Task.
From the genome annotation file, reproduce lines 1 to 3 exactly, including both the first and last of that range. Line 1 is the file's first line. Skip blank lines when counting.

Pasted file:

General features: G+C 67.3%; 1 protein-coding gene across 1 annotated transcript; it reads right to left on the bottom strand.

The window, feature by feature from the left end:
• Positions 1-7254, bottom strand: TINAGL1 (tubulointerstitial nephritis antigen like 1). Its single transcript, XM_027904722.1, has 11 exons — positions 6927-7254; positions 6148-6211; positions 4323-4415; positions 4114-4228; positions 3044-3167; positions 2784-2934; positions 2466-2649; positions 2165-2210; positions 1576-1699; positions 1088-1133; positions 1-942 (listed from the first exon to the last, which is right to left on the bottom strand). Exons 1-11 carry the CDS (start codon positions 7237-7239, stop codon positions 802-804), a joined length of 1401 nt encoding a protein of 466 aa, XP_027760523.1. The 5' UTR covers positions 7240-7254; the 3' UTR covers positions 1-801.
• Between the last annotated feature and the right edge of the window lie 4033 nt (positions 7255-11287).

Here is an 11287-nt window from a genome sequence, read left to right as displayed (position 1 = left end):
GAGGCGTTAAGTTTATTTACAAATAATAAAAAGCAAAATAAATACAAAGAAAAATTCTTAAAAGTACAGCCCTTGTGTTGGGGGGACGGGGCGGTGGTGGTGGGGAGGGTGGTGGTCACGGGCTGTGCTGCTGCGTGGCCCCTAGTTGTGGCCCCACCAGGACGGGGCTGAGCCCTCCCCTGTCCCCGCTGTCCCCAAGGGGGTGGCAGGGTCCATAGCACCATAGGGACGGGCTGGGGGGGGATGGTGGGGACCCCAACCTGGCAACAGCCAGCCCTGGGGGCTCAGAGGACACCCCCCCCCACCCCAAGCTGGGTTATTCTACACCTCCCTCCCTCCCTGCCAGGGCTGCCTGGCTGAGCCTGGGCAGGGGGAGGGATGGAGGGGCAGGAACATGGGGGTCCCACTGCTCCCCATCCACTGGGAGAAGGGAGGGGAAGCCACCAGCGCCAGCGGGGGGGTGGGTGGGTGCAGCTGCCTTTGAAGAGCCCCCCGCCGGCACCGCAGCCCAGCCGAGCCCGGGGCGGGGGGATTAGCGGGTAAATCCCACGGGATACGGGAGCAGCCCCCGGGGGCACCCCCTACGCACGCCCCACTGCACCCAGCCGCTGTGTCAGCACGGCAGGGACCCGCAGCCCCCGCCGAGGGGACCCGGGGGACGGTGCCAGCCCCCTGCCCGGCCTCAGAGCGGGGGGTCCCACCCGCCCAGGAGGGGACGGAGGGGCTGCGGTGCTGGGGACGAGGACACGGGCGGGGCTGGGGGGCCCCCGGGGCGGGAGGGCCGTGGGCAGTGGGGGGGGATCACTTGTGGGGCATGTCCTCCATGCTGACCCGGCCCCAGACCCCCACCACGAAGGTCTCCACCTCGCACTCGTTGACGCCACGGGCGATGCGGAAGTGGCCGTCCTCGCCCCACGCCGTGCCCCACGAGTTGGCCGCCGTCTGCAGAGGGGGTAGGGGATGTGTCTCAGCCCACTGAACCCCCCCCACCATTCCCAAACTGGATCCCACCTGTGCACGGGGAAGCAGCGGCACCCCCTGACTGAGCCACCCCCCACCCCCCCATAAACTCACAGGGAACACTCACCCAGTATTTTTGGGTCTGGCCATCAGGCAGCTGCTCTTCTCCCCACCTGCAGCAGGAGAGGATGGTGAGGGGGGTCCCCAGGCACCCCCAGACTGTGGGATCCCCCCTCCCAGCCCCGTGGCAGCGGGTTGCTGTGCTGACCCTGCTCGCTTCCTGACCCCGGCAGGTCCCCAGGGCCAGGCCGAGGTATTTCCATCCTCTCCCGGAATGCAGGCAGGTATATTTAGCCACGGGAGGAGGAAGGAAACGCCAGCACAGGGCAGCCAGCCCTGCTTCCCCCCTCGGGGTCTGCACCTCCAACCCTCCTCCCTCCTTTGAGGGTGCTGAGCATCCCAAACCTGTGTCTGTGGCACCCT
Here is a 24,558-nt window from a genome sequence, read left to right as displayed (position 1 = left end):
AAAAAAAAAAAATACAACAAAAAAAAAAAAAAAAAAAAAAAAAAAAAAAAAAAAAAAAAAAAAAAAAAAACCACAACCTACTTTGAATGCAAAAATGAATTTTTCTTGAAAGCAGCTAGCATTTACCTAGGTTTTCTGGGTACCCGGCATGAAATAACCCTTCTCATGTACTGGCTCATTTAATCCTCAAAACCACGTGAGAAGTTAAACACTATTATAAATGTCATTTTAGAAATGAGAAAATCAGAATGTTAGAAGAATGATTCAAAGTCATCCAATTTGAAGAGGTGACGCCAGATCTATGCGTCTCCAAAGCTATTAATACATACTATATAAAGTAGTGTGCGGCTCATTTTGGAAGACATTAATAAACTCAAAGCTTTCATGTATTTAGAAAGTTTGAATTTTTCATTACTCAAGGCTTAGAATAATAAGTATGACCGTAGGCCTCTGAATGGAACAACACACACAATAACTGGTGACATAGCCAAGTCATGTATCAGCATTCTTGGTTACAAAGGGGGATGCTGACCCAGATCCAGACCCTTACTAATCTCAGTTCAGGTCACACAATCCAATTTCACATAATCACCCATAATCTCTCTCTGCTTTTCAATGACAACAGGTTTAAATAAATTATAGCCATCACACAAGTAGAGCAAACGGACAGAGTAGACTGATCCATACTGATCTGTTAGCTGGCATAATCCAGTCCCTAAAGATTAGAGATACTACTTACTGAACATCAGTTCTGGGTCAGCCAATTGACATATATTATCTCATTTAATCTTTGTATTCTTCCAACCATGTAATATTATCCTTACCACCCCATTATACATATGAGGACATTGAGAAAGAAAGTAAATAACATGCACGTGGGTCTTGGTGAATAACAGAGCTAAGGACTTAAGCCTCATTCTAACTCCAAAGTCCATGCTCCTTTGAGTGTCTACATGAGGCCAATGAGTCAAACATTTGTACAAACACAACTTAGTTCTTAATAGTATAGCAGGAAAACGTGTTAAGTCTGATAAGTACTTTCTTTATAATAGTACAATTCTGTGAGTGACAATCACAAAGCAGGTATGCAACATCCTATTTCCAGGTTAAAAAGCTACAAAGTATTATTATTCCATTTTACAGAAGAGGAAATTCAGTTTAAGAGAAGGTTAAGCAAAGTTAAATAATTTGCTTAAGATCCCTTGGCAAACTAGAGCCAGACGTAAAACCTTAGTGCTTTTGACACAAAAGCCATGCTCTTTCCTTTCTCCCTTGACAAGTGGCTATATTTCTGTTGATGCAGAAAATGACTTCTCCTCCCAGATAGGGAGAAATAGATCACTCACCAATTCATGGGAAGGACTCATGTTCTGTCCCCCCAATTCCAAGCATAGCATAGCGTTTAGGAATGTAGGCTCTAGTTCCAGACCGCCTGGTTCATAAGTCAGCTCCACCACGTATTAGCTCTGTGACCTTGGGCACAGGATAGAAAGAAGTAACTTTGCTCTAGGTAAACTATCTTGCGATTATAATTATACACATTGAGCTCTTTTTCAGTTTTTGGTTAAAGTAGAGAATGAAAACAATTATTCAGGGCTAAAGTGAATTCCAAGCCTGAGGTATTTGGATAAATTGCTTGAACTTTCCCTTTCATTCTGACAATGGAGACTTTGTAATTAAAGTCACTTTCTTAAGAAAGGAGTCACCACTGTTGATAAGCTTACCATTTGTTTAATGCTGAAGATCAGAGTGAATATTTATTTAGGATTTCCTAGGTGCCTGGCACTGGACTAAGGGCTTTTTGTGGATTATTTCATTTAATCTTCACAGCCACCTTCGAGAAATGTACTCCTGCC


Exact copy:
General features: G+C 67.3%; 1 protein-coding gene across 1 annotated transcript; it reads right to left on the bottom strand.

The window, feature by feature from the left end:
• Positions 1-7254, bottom strand: TINAGL1 (tubulointerstitial nephritis antigen like 1). Its single transcript, XM_027904722.1, has 11 exons — positions 6927-7254; positions 6148-6211; positions 4323-4415; positions 4114-4228; positions 3044-3167; positions 2784-2934; positions 2466-2649; positions 2165-2210; positions 1576-1699; positions 1088-1133; positions 1-942 (listed from the first exon to the last, which is right to left on the bottom strand). Exons 1-11 carry the CDS (start codon positions 7237-7239, stop codon positions 802-804), a joined length of 1401 nt encoding a protein of 466 aa, XP_027760523.1. The 5' UTR covers positions 7240-7254; the 3' UTR covers positions 1-801.